Home' Maristian Magazine : Vol 20 No 3 September 2014 Contents Where Are They Now?
A number of Old Boys were asked to share what they’ve done since leaving Marist, including what they are currently doing.
If you’re an Old Boy, please contact us at firstname.lastname@example.org as we’d love to hear what you’re doing.
Jack Nash (Year 11), Matt Ransom (1983)
and Clem McManus (Year 11)
Matt Ransom (1983)
Matt worked as a Science, Maths and Religious Education teacher mainly in Cairns, Queensland. He’s been
married to Cathy for 23 years and they have two children, Ruth and Patrick. Matt was ordained as a Permanent
Deacon in 2006, working then as the Cairns World Youth Day 2008 ( WYD08) Coordinator and Diocesan Youth
Coordinator. This ministry gave him the unique opportunity to help Pope Benedict XVI at WYD08.
Matt is currently part of the Pastoral Care team at Mary, Help of Christians Parish in South Woden, Canberra,
as well as being the Coordinator for Catechists for the Archdiocese of Canberra and Goulburn. In the latter role,
Matt oversees 220 volunteers who educate 2,200 children across the region every week, providing scripture
lessons for Catholic children in Government schools. Matt says, ”My fond memories of Marist are of a school
which provided a good education, a chance to play plenty of sport, and most importantly, making Jesus real for
young men and hence giving us hope for our lives."
Nathan Minerds (1991)
“It’s been almost three years since the class
of ’91 20 year reunion and not a week goes
by that I don’t think about it.
It was such a great weekend, with guys flying
in from all over the world to catch-up, have
a beer and ‘chew the fat’.
The most pleasing aspect of the event was
the sense of success I felt we have all achieved
in our lives. Some success came in the form of
money, some in job satisfaction, some in the
form of a great family and friends, and for some,
just surviving life’s challenges to still be around
to enjoy each other’s company.
What have I been up to in the last two decades?
A bit of all the above.
I have a great family, my partner Caz and five
children (four girls and one boy), a great job –
publisher of Canberra sports magazine PLAY
Canberra (playcanberra.com.au), and a great
bunch of mates, many of whom are Old Boys
from the class of ’91 as well as other years.
I guess that highlights the special connection
Marist boys share – that instant bond that
connects you as ‘brothers’.“
Dr Ben Darby (1991) and Nathan Minerds (1991)
Dean Franklin (1985) in Kabul
Colonel Dean Franklin CSC, DSM almost left
school at the end of Year 10 in 1983, until a
Marist Brother wrote to him over the Christmas
break and pleaded with him to come back and
finish Year 12, which he did. He reflects on that
letter as a turning point in his life.
After achieving his High School Certificate,
he was accepted into the Royal Military College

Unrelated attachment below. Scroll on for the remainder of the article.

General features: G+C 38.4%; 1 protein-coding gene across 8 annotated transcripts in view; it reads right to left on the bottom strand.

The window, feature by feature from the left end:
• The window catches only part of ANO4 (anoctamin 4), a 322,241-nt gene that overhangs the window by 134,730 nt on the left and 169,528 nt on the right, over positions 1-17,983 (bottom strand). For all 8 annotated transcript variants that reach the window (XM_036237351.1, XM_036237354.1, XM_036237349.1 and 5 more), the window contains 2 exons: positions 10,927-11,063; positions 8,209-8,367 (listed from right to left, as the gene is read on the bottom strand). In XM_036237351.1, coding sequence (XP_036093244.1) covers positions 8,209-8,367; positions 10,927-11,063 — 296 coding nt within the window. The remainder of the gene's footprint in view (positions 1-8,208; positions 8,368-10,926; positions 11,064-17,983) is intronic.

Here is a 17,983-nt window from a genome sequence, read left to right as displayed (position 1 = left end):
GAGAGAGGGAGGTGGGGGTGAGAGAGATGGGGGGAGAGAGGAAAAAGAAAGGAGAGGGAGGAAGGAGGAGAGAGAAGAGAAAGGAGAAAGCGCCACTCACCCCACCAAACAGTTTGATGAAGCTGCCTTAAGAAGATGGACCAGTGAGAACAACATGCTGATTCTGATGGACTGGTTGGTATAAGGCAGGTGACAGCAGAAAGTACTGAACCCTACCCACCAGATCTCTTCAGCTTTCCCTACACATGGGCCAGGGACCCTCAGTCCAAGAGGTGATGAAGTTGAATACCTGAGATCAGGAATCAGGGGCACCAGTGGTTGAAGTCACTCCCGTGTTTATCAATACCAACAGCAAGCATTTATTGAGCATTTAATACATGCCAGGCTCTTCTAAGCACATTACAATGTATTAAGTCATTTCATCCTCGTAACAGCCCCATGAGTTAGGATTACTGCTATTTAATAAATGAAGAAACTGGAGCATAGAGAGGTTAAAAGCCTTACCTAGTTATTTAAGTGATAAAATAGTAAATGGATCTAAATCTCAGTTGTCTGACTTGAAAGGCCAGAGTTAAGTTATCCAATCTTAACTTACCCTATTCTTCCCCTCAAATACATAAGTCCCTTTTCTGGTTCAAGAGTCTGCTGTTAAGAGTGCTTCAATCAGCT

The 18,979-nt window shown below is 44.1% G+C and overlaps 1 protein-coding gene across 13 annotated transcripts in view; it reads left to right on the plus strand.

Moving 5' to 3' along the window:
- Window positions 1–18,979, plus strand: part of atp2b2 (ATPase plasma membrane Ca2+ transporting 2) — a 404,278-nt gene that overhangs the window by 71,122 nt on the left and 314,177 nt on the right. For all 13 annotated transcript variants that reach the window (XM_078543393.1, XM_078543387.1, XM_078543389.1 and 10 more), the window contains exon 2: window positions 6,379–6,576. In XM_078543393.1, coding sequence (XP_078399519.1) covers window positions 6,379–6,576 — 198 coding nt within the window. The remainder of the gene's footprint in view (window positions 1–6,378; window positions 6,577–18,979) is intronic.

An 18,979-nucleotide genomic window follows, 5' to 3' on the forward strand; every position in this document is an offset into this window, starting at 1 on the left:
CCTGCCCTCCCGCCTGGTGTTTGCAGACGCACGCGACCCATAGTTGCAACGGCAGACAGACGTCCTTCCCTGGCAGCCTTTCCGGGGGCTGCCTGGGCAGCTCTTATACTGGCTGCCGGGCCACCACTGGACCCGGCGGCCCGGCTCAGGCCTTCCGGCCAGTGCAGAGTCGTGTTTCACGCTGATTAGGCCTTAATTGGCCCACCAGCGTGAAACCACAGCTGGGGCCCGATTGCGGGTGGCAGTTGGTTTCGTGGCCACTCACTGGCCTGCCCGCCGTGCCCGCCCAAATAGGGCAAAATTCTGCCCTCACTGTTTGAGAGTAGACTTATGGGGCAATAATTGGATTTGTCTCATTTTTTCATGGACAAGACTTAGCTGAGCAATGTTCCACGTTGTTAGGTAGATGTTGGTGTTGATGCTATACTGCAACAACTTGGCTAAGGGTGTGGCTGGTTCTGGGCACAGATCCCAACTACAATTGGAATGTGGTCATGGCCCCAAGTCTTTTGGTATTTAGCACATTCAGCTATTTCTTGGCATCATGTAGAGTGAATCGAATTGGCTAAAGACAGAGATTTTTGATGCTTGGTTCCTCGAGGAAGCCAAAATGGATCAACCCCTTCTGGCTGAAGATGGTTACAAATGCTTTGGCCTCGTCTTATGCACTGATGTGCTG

Duntroon in 1987. He graduated as an Officer
to the Infantry Corps of the Australian Army,
and remains in the Australian Defence Force
today. He has served his country in multiple war
zones including Iraq and Afghanistan. He has
also worked with the United Nations in Syria
and Lebanon in 1998, in Malaysia as an Infantry
Rifle Company Commander in 1999, and at the
Pentagon in the United States, Washington DC
in 2008. Dean is currently working as a senior
planner in the United States Central Command
Headquarters, in Tampa, Florida.
Dean has been recognised for his achievements,
notably as a recipient of:
the 'Australian Honours and Awards'
Conspicuous Service Cross for his
command of the Infantry School in 2005–07,
the United States Bronze Star for his
performance in combat operations
when embedded with United States
forces in Iraq in 2004–05,
a second United States Bronze Star for
his performance in combat operations
in Afghanistan in 2012–13, and
the 'Australian Honours and Awards'
Distinguished Service Medal for his leadership
in combat operations, also from Afghanistan.
He is also a recipient of the United Nations
medal (Syria/Lebanon) and North Atlantic
Treaty Organisation (Afghanistan) medal.
Dean’s married to Jane (whom he met in 1986)
and they have three daughters. Jordan (20),
is studying full time at Sydney University,
Bronte (18) joined the Australian Army and
is at the Australian Defence Force Academy,
and India (13) is with Jane and Dean in Florida.
Dean recalls that he was provided a second
chance in education, having been 'relocated'
from St Edmund’s College to Marist in Year 9.
While he still doesn't know to this day who
facilitated that second chance, he hopes that
his achievements somehow validate that faith
in him. He has fond memories of his time at
Marist, predominant among which was the
leadership provided by, and positive learning
environment created by, the Brothers and staff.
Dean Franklin (1985)
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